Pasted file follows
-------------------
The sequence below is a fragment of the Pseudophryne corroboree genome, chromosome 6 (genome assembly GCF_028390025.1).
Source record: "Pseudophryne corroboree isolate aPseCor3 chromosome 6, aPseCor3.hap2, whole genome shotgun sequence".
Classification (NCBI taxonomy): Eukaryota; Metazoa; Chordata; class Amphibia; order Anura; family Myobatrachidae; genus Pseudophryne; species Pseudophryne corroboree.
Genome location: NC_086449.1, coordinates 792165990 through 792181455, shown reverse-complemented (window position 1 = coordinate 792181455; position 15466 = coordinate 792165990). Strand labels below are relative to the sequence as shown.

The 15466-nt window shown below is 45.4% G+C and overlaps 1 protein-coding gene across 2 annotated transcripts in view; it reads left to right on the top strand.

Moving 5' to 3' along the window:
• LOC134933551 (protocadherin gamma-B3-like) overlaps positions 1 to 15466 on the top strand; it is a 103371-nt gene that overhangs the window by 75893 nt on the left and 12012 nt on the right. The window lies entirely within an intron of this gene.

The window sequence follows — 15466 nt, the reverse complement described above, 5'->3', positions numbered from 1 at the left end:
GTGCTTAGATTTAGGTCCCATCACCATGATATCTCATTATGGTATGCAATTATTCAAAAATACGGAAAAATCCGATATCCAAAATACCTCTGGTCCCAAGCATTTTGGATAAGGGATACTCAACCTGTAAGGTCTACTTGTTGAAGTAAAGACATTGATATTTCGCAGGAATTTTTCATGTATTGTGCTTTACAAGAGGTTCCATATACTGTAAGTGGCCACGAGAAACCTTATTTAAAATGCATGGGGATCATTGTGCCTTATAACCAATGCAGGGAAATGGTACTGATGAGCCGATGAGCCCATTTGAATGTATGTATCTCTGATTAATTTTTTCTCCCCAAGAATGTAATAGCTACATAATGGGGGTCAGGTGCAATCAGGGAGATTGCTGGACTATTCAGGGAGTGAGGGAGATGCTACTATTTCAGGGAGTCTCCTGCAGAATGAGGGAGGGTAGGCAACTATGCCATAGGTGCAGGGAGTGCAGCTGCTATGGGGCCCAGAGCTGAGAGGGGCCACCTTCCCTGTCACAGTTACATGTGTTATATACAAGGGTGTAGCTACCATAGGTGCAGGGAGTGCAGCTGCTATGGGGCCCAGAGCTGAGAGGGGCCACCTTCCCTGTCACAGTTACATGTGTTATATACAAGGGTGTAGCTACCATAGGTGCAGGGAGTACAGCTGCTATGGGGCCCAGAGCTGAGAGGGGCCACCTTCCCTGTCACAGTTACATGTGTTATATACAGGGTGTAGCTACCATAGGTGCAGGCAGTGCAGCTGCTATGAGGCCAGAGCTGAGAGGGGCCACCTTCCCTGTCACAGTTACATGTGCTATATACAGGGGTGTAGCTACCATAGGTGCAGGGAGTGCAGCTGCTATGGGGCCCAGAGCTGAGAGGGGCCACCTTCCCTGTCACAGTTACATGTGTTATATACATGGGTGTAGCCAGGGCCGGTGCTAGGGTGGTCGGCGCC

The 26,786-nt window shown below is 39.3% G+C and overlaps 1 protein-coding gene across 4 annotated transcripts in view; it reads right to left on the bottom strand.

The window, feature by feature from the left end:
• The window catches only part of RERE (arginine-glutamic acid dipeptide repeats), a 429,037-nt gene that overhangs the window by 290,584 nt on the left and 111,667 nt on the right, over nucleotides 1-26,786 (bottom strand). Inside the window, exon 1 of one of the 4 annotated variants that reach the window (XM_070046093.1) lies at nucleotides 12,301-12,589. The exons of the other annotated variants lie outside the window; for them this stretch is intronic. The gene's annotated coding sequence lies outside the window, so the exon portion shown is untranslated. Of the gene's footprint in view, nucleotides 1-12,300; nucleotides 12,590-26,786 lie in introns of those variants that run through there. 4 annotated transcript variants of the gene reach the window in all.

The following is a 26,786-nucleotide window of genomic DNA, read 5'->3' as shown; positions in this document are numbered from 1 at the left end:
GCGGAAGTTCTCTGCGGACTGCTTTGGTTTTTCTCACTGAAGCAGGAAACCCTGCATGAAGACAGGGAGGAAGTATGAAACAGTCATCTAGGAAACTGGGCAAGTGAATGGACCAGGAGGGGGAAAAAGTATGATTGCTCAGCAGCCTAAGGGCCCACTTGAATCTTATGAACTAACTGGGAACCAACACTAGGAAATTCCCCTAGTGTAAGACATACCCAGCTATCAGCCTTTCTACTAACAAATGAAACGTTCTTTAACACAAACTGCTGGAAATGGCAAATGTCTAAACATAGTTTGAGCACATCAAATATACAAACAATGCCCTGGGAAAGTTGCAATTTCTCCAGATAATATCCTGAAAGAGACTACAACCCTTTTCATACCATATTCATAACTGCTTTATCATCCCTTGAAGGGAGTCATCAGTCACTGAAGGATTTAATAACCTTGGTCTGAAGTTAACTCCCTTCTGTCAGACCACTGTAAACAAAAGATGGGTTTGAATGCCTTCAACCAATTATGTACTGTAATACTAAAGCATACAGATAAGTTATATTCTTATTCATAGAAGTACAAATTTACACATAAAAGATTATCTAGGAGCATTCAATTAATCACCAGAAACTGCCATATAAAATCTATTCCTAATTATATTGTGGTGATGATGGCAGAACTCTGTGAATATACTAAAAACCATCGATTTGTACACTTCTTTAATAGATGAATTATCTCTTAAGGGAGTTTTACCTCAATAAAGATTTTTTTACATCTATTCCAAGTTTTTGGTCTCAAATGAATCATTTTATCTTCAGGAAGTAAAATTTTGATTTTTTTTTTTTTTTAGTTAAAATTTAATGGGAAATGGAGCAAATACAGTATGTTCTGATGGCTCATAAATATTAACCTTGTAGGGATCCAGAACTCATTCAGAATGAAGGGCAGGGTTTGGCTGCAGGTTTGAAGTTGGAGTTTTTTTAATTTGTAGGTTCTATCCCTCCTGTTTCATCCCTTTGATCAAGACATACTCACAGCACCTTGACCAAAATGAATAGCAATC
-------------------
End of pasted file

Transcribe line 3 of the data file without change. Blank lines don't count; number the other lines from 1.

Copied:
Classification (NCBI taxonomy): Eukaryota; Metazoa; Chordata; class Amphibia; order Anura; family Myobatrachidae; genus Pseudophryne; species Pseudophryne corroboree.